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Chakraborty A.,BCKV | Singh B.P.,ICAR Central Potato Research Institute | Ahmad I.,ICAR Central Potato Research Institute Campus | Sharma S.,ICAR Central Potato Research Institute
Potato Journal | Year: 2015

Late blight is the single most important impediment in potato cultivation throughout the world. The management of this devastating disease depends on regular application of fungicides at short intervals throughout the growing season resulting in health and environment hazards. However, timely forecasting of the disease may result in lesser application of fungicides wiTheffective management of the disease. Out of fourteen forecasting models tested for predicting late blight in plains of West Bengal, none of the model (except Wallin, Bhattacharyya’s II forecast and Dutch rules) could predict late blight. JHULSACAST model was fine-tuned by making modifications in input parameters (relative humidity, temperature duration and amount of rainfall) by utilising weather data for 7 years collected at Bidhan Chandra Krishi Vishavidhyalaya, Kalyani, West Bengal, India. The modified JHULSACAST model could predict late blight within 14 days with an accuracy of 100% if 7-day moving relative humidity (≥90%) period for ≥105 hours coupled with 7-day moving congenial temperature (7.2 to 26.6°C) for ≥150 hours prevail for 7-consecutive days or if 5-day moving relative humidity (≥90%) period for ≥65 hours, 5-day moving congenial temperature (7.2 to 26.6°C) for ≥105 hours for 5 consecutive days and sum of two consecutive days rainfall (≥2.5 mm) prevail. These models were validated and predicted late blight successfully for two years. © 2015, Indian Potato Association. All rights reserved. Source


Dua V.K.,ICAR Central Potato Research Institute | Singh B.P.,ICAR Central Potato Research Institute | Ahmad I.,ICAR Central Potato Research Institute Campus | Sharma S.,ICAR Central Potato Research Institute
Potato Journal | Year: 2015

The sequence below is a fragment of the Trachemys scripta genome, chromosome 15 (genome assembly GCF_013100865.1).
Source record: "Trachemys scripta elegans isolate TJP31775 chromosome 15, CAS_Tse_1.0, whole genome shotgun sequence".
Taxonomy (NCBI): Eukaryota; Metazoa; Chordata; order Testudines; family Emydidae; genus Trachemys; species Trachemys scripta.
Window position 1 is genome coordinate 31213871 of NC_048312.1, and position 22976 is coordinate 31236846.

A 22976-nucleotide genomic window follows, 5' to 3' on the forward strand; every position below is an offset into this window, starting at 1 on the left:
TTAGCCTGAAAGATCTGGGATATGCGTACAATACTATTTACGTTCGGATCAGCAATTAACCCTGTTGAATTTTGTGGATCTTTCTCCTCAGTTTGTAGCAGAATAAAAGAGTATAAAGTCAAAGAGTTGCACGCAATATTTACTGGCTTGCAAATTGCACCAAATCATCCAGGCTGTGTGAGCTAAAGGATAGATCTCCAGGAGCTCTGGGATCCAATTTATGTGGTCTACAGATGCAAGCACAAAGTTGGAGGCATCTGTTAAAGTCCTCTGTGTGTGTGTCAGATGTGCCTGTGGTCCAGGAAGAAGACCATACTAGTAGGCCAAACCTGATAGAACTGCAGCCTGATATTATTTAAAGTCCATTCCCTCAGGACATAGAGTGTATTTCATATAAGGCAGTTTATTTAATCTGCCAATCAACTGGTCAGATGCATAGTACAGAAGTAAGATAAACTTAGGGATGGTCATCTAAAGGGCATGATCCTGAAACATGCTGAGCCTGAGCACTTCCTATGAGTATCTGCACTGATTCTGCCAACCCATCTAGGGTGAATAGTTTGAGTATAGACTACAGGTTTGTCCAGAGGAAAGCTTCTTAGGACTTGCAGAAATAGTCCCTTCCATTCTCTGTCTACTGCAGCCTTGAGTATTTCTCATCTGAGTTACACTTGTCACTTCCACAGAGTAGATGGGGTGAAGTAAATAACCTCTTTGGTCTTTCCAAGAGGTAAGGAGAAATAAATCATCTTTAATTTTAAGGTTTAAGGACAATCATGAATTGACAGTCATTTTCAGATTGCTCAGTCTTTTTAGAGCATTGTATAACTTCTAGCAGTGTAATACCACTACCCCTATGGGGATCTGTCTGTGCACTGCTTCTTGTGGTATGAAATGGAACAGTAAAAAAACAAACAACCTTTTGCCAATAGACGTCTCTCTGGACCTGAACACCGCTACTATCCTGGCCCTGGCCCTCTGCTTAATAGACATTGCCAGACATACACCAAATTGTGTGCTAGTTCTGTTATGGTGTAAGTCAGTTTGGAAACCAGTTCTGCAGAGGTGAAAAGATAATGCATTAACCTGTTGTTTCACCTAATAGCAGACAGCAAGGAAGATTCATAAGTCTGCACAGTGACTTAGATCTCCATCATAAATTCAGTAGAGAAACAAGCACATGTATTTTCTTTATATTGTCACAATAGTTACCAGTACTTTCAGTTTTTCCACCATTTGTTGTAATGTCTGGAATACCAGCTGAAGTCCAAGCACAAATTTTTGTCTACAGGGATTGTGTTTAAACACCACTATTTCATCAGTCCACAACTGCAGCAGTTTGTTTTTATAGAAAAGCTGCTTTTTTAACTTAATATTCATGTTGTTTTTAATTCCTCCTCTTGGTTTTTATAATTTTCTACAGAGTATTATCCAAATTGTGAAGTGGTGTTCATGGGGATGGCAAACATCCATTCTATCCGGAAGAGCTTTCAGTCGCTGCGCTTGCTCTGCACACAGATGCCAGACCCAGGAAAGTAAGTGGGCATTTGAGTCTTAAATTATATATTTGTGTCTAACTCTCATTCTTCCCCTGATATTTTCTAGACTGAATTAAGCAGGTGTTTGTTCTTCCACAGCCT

Potential impact of climate change in potato seed crop due to late blight appearance and number of chemical sprays required to control it in Punjab and western Uttar Pradesh were analysed in this study using JHULSACAST. The model was run using districts level data on minimum and maximum temperature (°C) of Indian Meteorological Department’s normals (years 1971 to 2000) for baseline (year 2000) and future climate scenarios (years 2020 and 2055) for 13 districts of Punjab and 21 districts of western Uttar Pradesh. Hourly temperature (°C) data required for JHULSACAST was derived from minimum and maximum temperature (°C). Kriging method was used to interpolate data over geographical area of districts. Under the favourable relative humidity in Punjab, the model predicted earliest late blight appearance is during 13 to 25 October in baseline scenario (2000) which is expected to be delayed by 0 to 6 days in 2020 and 12 to 14 days in 2055 scenarios. In western Uttar Pradesh, earliest late blight appearance during the potato crop season was predicted during 13 October to 1 November in baseline year 2000 and is expected to be delayed by 0 to 8 days in 2020 and 10-21 days in 2055. The change in date of late blight appearance and its delay in years 2020 and 2055 is due to expected increase in temperature by 1.08 and 2.98°C respectively over the baseline year 2000. In Punjab, there were average 105 late blight favourable days out of 182 suitable potato growth days in year 2000; the number is likely to be increased to 135 and 140 days in 2020 and 2055 respectively in Punjab. In western Uttar Pradesh, potato growing season was warmer which would decrease late blight favourable days by 7 and 27 in 2020 and 2055, respectively. The number of sprays required to control late blight in potato seed crop would be 7.3 and 8 in future scenario (2020 and 2055) in comparison to 6.5 in baseline (2000) in Punjab. In contrast, there would be no change in number of sprays in year 2020 in western Uttar Pradesh, however, due to further rise in temperature in year 2055, it is likely to be reduced by two number of sprays over baseline year 2000. © 2015, Indian Potato Association. All rights reserved. Source